Mtron Mobi 3000 SSD Review

Discussion in 'Notebook News and Reviews' started by dietcokefiend, May 22, 2009.

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  1. dietcokefiend

    dietcokefiend DietGreenTeaFiend

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    by Kevin O'Brien

    The 1.8" Mtron Mobi 3000 is a PATA SSD targeted towards a specific niche of users: those who own an Apple MacBook Air and certain netbooks. Offering low power consumption, high transfer speeds, and low seek times this drive gives users the ability to upgrade their computer, even with the not-so-common 1.8" form factor. In this review we take a look at the Mtron Mobi 3000 from RocketDisk and see how well it performs compared to other SSD’s and hard drives we have reviewed.

    Mtron Mobi 3000 1.8” PATA SSD Specifications:

    • Interface: 1.8” ZIF IDE, ATA 7 Standard
    • SLC NAND Flash Memory
    • Capacity: 32GB
    • Form Factor: 1.8”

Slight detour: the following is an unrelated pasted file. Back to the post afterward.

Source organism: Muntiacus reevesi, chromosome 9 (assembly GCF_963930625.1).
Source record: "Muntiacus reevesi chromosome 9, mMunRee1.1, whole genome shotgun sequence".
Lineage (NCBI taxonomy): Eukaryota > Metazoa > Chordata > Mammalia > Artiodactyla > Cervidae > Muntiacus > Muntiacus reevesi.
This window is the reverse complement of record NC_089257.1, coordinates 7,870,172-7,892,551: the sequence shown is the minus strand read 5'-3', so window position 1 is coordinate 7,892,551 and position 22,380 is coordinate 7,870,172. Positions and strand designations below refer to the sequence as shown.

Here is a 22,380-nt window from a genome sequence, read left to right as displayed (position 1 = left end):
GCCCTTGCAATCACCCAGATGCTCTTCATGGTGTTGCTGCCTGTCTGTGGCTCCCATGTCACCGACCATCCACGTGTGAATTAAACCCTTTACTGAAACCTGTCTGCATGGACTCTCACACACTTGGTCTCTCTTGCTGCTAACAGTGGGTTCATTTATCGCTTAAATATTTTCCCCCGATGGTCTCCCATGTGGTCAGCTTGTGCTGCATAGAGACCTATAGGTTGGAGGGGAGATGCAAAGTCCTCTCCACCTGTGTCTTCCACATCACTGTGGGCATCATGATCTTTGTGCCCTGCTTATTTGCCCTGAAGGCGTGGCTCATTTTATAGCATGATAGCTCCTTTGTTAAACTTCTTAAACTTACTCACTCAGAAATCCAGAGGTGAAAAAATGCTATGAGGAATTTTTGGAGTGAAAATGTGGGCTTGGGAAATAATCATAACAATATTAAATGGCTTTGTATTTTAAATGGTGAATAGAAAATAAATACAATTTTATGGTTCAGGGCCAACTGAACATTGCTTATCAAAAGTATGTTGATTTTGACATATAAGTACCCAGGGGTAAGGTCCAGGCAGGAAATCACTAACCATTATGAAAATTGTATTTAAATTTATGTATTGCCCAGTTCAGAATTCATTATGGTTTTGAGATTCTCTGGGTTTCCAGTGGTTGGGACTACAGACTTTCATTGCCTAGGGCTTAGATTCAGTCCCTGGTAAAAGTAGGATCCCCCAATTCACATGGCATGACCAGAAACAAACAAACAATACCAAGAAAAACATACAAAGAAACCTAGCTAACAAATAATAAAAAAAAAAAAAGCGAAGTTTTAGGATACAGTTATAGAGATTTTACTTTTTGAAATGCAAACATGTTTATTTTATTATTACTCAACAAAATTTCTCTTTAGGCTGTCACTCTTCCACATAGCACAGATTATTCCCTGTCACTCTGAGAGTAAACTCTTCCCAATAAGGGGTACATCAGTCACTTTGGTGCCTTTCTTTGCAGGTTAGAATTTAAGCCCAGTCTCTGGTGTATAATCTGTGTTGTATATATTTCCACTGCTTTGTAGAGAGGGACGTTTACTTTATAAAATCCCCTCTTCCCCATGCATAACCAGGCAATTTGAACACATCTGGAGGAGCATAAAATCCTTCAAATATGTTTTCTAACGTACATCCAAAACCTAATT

• 100MB/s Sustained Read
    • 100MB/s Sustained Write
    • 0.1ms Average Access Time
    • Retail Price: $229

    [​IMG]
    Mtron Mobi 3000 SSD next to iPod Shuffle for size comparison

    Packaging
    Normally we don’t bat an eye at the packaging a hard drive is shipped in, but Mtron really impressed us with the box housing the Mobi 3000. It is loaded with foam, protecting the drive with about an inch top and bottom, and probably 2 or 3 inches around the sides. The drive sits in the center inside an anti-static baggie, with another block of foam sitting on top of it to completely encase it within the foam shell. While it is normal to see stickers holding anti-static baggies shut, we think Mtron should use a different sticker for this sleeve. It doesn’t instill confidence in a consumer when the bag you open to take out the drive has “warranty will be void if this seal is broken or removed” sticker keeping it closed.